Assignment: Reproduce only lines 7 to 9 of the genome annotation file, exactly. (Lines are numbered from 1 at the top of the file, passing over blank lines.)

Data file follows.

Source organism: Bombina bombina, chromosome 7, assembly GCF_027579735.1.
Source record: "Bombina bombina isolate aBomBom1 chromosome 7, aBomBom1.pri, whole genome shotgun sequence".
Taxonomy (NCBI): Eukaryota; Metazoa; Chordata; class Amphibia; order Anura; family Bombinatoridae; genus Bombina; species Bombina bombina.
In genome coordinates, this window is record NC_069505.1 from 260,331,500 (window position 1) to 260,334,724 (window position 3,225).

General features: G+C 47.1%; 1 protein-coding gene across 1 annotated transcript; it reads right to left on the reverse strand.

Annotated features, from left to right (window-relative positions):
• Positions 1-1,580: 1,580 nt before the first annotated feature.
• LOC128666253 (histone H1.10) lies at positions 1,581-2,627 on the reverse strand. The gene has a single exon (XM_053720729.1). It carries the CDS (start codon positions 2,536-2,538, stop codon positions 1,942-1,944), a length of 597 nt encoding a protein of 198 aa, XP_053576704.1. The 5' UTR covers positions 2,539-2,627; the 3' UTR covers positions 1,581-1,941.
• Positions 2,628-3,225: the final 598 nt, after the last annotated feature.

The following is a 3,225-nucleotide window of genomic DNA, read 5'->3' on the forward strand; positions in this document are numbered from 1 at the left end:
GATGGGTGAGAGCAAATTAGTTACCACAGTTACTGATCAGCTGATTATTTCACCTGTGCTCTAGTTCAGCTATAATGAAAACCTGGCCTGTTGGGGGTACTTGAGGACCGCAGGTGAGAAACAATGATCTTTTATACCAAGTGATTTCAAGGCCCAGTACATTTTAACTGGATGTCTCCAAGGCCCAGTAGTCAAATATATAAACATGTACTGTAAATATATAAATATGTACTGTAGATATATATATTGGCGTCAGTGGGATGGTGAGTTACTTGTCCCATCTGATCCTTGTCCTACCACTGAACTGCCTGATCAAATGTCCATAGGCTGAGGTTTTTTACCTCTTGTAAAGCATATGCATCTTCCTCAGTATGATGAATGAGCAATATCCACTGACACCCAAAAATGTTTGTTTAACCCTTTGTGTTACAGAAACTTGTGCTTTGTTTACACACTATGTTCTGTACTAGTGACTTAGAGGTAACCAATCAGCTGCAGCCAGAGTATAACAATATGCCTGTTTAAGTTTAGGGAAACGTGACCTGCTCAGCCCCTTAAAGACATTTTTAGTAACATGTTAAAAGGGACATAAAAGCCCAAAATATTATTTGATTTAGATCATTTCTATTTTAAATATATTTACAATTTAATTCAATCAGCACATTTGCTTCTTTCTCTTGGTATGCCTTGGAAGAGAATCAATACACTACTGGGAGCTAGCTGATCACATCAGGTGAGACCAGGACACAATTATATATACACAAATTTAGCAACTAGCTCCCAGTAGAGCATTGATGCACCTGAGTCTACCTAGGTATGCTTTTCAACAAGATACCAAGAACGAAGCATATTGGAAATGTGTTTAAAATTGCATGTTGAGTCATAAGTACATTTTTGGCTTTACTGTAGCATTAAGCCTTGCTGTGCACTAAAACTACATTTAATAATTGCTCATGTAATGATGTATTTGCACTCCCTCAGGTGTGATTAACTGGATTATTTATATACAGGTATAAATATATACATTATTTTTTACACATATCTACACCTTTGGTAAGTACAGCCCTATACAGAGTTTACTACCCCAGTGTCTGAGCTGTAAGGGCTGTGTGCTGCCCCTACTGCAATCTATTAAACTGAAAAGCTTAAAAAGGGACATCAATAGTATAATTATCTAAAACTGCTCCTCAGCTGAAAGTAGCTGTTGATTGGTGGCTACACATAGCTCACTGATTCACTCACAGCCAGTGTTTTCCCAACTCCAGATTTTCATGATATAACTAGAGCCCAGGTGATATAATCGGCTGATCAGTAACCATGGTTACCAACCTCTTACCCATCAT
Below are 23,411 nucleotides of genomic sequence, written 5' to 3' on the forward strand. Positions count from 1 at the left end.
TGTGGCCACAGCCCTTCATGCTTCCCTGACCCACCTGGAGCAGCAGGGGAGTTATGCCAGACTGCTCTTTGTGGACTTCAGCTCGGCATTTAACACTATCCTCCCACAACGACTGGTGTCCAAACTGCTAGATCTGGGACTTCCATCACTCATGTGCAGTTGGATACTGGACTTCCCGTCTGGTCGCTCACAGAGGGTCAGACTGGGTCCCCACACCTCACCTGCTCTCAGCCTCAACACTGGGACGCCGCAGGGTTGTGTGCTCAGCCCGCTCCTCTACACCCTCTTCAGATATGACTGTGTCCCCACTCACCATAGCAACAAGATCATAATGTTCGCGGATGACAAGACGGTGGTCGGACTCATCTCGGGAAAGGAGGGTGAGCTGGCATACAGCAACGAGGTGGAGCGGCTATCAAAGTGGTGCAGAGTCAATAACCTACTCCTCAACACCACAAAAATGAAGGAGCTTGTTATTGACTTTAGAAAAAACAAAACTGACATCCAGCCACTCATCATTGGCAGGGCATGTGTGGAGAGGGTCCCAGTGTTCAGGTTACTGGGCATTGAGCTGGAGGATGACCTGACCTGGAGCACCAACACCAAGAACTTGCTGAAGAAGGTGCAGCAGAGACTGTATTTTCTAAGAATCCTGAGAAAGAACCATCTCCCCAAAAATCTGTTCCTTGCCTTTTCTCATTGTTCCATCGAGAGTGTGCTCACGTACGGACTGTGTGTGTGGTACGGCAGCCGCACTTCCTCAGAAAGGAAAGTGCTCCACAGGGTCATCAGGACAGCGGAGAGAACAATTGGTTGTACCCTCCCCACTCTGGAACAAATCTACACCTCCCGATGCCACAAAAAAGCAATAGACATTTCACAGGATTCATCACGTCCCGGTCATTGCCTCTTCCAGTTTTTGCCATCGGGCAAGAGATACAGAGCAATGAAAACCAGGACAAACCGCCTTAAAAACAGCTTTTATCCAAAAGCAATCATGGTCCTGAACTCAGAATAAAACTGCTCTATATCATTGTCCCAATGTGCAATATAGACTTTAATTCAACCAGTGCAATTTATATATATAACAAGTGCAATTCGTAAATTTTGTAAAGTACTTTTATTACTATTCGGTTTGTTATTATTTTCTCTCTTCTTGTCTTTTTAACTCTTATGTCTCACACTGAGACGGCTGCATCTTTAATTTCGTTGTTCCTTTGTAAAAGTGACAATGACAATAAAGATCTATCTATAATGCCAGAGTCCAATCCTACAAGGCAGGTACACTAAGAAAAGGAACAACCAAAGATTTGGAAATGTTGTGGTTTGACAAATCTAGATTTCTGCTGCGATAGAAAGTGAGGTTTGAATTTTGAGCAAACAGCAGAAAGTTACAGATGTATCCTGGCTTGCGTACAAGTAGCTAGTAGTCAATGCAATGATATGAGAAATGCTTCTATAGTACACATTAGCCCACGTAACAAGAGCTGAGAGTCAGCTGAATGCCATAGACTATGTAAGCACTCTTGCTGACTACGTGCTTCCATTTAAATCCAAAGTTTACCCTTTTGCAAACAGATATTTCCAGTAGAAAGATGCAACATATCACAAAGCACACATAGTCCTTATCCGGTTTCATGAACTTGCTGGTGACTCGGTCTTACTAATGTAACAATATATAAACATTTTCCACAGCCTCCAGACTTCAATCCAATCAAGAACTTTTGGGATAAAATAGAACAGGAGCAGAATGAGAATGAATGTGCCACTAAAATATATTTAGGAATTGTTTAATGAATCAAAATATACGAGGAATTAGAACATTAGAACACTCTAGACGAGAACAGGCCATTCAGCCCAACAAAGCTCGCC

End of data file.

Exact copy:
• Positions 1-1,580: 1,580 nt before the first annotated feature.
• LOC128666253 (histone H1.10) lies at positions 1,581-2,627 on the reverse strand. The gene has a single exon (XM_053720729.1). It carries the CDS (start codon positions 2,536-2,538, stop codon positions 1,942-1,944), a length of 597 nt encoding a protein of 198 aa, XP_053576704.1. The 5' UTR covers positions 2,539-2,627; the 3' UTR covers positions 1,581-1,941.
• Positions 2,628-3,225: the final 598 nt, after the last annotated feature.